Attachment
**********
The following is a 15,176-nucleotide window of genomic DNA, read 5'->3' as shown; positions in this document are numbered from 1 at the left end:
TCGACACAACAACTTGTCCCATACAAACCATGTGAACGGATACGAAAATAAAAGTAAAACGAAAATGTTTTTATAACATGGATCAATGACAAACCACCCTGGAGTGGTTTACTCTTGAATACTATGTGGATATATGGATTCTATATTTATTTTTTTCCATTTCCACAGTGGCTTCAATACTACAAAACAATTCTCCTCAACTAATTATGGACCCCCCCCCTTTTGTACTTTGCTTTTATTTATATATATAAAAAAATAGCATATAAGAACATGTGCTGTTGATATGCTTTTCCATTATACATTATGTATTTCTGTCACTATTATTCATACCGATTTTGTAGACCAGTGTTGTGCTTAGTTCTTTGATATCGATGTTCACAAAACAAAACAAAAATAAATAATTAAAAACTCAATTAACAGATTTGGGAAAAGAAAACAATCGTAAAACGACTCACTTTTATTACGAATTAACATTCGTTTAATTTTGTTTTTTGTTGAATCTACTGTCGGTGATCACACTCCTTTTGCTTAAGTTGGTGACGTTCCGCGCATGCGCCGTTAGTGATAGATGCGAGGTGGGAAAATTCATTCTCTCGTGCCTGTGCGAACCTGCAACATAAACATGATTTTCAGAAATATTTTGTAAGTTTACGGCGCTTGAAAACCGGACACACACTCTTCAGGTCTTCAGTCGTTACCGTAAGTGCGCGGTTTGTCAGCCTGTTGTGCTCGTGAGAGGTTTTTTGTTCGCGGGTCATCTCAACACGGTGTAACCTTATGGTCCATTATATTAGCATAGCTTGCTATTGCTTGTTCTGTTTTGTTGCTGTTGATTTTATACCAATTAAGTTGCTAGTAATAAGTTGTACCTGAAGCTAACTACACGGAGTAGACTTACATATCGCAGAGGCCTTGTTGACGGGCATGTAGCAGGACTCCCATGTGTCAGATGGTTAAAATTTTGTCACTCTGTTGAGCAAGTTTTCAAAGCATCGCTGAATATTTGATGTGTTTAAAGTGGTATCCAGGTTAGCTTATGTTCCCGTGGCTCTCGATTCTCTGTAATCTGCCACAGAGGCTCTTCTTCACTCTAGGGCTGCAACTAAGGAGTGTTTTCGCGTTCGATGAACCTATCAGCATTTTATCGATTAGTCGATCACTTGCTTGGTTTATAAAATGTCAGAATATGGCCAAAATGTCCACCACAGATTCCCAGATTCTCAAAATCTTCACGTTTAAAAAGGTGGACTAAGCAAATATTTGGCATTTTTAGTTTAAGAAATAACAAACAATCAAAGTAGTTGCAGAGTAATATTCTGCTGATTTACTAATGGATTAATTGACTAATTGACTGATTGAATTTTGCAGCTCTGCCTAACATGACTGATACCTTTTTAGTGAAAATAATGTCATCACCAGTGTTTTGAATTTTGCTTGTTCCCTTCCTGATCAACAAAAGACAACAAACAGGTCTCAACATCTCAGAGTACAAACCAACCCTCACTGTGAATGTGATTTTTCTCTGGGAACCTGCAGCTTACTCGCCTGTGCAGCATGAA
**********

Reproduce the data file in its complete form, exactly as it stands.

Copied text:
The following is a 15,176-nucleotide window of genomic DNA, read 5'->3' as shown; positions in this document are numbered from 1 at the left end:
TCGACACAACAACTTGTCCCATACAAACCATGTGAACGGATACGAAAATAAAAGTAAAACGAAAATGTTTTTATAACATGGATCAATGACAAACCACCCTGGAGTGGTTTACTCTTGAATACTATGTGGATATATGGATTCTATATTTATTTTTTTCCATTTCCACAGTGGCTTCAATACTACAAAACAATTCTCCTCAACTAATTATGGACCCCCCCCCTTTTGTACTTTGCTTTTATTTATATATATAAAAAAATAGCATATAAGAACATGTGCTGTTGATATGCTTTTCCATTATACATTATGTATTTCTGTCACTATTATTCATACCGATTTTGTAGACCAGTGTTGTGCTTAGTTCTTTGATATCGATGTTCACAAAACAAAACAAAAATAAATAATTAAAAACTCAATTAACAGATTTGGGAAAAGAAAACAATCGTAAAACGACTCACTTTTATTACGAATTAACATTCGTTTAATTTTGTTTTTTGTTGAATCTACTGTCGGTGATCACACTCCTTTTGCTTAAGTTGGTGACGTTCCGCGCATGCGCCGTTAGTGATAGATGCGAGGTGGGAAAATTCATTCTCTCGTGCCTGTGCGAACCTGCAACATAAACATGATTTTCAGAAATATTTTGTAAGTTTACGGCGCTTGAAAACCGGACACACACTCTTCAGGTCTTCAGTCGTTACCGTAAGTGCGCGGTTTGTCAGCCTGTTGTGCTCGTGAGAGGTTTTTTGTTCGCGGGTCATCTCAACACGGTGTAACCTTATGGTCCATTATATTAGCATAGCTTGCTATTGCTTGTTCTGTTTTGTTGCTGTTGATTTTATACCAATTAAGTTGCTAGTAATAAGTTGTACCTGAAGCTAACTACACGGAGTAGACTTACATATCGCAGAGGCCTTGTTGACGGGCATGTAGCAGGACTCCCATGTGTCAGATGGTTAAAATTTTGTCACTCTGTTGAGCAAGTTTTCAAAGCATCGCTGAATATTTGATGTGTTTAAAGTGGTATCCAGGTTAGCTTATGTTCCCGTGGCTCTCGATTCTCTGTAATCTGCCACAGAGGCTCTTCTTCACTCTAGGGCTGCAACTAAGGAGTGTTTTCGCGTTCGATGAACCTATCAGCATTTTATCGATTAGTCGATCACTTGCTTGGTTTATAAAATGTCAGAATATGGCCAAAATGTCCACCACAGATTCCCAGATTCTCAAAATCTTCACGTTTAAAAAGGTGGACTAAGCAAATATTTGGCATTTTTAGTTTAAGAAATAACAAACAATCAAAGTAGTTGCAGAGTAATATTCTGCTGATTTACTAATGGATTAATTGACTAATTGACTGATTGAATTTTGCAGCTCTGCCTAACATGACTGATACCTTTTTAGTGAAAATAATGTCATCACCAGTGTTTTGAATTTTGCTTGTTCCCTTCCTGATCAACAAAAGACAACAAACAGGTCTCAACATCTCAGAGTACAAACCAACCCTCACTGTGAATGTGATTTTTCTCTGGGAACCTGCAGCTTACTCGCCTGTGCAGCATGAA